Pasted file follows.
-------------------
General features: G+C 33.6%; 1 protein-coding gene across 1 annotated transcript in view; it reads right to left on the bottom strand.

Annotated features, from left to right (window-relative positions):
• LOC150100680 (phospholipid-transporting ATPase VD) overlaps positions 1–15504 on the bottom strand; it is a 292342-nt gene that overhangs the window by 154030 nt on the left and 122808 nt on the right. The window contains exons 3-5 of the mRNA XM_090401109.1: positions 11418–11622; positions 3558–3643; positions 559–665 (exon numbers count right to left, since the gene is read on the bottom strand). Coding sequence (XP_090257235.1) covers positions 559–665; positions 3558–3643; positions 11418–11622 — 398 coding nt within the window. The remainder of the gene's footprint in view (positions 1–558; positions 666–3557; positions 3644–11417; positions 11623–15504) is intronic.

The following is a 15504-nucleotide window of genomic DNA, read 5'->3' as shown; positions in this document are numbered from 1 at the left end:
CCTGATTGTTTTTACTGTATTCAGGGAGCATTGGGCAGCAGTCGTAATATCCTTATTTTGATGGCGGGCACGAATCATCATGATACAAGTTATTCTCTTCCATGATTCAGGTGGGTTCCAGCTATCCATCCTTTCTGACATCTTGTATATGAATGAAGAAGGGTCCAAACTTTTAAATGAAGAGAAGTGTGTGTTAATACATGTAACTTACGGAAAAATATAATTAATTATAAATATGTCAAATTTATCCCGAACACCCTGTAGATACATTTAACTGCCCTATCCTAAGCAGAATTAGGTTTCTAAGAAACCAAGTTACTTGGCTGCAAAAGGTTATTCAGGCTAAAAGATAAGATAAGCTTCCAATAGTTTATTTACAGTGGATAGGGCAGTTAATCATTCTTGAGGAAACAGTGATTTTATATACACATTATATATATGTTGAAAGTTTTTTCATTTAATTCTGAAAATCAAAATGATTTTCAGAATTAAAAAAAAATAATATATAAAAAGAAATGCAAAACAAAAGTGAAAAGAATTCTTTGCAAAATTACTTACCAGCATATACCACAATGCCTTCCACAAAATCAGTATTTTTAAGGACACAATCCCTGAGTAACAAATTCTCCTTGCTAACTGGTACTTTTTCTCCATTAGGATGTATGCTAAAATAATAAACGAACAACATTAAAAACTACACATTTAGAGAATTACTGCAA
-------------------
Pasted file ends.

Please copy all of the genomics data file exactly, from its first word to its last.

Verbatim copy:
General features: G+C 33.6%; 1 protein-coding gene across 1 annotated transcript in view; it reads right to left on the bottom strand.

Annotated features, from left to right (window-relative positions):
• LOC150100680 (phospholipid-transporting ATPase VD) overlaps positions 1–15504 on the bottom strand; it is a 292342-nt gene that overhangs the window by 154030 nt on the left and 122808 nt on the right. The window contains exons 3-5 of the mRNA XM_090401109.1: positions 11418–11622; positions 3558–3643; positions 559–665 (exon numbers count right to left, since the gene is read on the bottom strand). Coding sequence (XP_090257235.1) covers positions 559–665; positions 3558–3643; positions 11418–11622 — 398 coding nt within the window. The remainder of the gene's footprint in view (positions 1–558; positions 666–3557; positions 3644–11417; positions 11623–15504) is intronic.

The following is a 15504-nucleotide window of genomic DNA, read 5'->3' as shown; positions in this document are numbered from 1 at the left end:
CCTGATTGTTTTTACTGTATTCAGGGAGCATTGGGCAGCAGTCGTAATATCCTTATTTTGATGGCGGGCACGAATCATCATGATACAAGTTATTCTCTTCCATGATTCAGGTGGGTTCCAGCTATCCATCCTTTCTGACATCTTGTATATGAATGAAGAAGGGTCCAAACTTTTAAATGAAGAGAAGTGTGTGTTAATACATGTAACTTACGGAAAAATATAATTAATTATAAATATGTCAAATTTATCCCGAACACCCTGTAGATACATTTAACTGCCCTATCCTAAGCAGAATTAGGTTTCTAAGAAACCAAGTTACTTGGCTGCAAAAGGTTATTCAGGCTAAAAGATAAGATAAGCTTCCAATAGTTTATTTACAGTGGATAGGGCAGTTAATCATTCTTGAGGAAACAGTGATTTTATATACACATTATATATATGTTGAAAGTTTTTTCATTTAATTCTGAAAATCAAAATGATTTTCAGAATTAAAAAAAAATAATATATAAAAAGAAATGCAAAACAAAAGTGAAAAGAATTCTTTGCAAAATTACTTACCAGCATATACCACAATGCCTTCCACAAAATCAGTATTTTTAAGGACACAATCCCTGAGTAACAAATTCTCCTTGCTAACTGGTACTTTTTCTCCATTAGGATGTATGCTAAAATAATAAACGAACAACATTAAAAACTACACATTTAGAGAATTACTGCAA